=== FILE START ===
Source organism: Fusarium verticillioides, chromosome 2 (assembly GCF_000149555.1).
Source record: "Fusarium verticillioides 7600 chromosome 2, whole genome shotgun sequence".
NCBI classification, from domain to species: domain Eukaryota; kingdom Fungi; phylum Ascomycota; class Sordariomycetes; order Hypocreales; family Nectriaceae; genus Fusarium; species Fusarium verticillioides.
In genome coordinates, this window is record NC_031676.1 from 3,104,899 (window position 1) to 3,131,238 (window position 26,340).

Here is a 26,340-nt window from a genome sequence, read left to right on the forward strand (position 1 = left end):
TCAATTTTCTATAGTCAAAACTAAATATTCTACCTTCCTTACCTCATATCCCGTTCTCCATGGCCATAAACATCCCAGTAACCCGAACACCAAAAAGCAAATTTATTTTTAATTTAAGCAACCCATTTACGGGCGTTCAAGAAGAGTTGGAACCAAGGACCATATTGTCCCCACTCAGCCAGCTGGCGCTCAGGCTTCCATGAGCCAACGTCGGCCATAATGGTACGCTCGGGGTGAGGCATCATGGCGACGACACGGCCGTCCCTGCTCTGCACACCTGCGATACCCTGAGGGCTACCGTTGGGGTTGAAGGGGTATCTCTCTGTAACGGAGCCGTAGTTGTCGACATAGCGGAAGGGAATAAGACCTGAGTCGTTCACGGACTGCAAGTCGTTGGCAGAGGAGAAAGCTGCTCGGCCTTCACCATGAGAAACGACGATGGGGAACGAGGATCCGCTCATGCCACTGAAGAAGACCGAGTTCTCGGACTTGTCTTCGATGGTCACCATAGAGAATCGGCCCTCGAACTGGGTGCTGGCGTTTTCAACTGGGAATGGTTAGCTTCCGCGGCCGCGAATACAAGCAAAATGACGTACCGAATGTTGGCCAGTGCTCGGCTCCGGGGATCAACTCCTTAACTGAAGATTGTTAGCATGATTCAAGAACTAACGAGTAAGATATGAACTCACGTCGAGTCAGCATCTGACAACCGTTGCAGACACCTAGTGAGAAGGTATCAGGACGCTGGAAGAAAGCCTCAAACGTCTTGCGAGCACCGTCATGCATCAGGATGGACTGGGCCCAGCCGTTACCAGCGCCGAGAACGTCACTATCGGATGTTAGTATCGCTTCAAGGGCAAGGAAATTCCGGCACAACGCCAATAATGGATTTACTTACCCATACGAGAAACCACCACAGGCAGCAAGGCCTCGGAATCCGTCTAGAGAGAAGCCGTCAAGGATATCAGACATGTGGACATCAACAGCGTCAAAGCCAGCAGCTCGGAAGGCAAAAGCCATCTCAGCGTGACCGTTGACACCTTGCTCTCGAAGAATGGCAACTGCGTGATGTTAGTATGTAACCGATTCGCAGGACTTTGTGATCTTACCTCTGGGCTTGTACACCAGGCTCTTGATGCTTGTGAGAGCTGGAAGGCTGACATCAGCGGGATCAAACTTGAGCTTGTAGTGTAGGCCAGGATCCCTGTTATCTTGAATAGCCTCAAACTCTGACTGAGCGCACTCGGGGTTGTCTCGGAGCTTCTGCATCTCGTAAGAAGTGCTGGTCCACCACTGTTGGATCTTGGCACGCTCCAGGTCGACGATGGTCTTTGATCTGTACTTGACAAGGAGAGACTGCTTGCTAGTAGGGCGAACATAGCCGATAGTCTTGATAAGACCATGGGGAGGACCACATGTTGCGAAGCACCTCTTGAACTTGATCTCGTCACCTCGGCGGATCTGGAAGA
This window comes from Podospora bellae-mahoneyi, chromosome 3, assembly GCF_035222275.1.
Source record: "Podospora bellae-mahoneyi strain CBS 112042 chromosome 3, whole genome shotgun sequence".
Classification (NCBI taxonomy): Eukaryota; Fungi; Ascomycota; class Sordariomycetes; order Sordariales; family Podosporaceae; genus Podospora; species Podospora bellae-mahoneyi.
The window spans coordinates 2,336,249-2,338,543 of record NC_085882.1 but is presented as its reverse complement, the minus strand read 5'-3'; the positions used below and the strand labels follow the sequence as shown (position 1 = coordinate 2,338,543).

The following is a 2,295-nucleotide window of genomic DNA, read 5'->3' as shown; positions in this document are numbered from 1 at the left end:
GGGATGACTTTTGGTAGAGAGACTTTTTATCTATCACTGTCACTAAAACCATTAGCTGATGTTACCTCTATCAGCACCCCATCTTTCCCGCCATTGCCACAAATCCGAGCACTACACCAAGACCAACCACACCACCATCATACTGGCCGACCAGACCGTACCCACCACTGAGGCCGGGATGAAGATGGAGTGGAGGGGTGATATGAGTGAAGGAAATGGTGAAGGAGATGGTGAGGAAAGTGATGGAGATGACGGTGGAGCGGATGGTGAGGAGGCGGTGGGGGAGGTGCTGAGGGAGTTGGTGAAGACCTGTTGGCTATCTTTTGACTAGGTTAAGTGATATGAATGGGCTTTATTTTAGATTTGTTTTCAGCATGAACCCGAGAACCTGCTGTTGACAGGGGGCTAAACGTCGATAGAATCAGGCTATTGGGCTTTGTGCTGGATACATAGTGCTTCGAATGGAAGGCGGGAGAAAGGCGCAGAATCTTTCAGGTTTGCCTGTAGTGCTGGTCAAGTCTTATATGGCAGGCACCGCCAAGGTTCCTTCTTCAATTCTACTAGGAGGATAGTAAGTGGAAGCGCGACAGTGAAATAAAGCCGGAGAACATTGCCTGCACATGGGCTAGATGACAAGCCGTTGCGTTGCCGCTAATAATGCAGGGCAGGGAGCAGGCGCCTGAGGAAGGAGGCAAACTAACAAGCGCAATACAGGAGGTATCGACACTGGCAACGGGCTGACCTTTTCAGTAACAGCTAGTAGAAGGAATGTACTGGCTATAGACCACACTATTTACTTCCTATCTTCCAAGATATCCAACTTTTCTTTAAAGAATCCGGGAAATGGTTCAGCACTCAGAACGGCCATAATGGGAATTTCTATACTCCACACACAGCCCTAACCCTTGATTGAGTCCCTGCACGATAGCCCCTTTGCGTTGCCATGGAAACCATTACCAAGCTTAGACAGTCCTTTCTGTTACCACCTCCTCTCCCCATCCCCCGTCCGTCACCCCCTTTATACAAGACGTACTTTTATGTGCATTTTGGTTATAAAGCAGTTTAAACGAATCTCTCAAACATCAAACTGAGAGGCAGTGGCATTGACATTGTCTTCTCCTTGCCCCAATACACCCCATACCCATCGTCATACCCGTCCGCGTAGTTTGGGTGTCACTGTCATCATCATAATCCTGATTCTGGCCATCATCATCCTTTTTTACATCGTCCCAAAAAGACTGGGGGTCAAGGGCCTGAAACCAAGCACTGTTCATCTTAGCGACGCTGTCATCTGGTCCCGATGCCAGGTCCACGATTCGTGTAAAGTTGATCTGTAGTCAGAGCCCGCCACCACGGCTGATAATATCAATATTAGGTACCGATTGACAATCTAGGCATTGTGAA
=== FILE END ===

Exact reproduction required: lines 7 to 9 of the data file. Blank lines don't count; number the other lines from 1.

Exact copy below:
This window comes from Podospora bellae-mahoneyi, chromosome 3, assembly GCF_035222275.1.
Source record: "Podospora bellae-mahoneyi strain CBS 112042 chromosome 3, whole genome shotgun sequence".
Classification (NCBI taxonomy): Eukaryota; Fungi; Ascomycota; class Sordariomycetes; order Sordariales; family Podosporaceae; genus Podospora; species Podospora bellae-mahoneyi.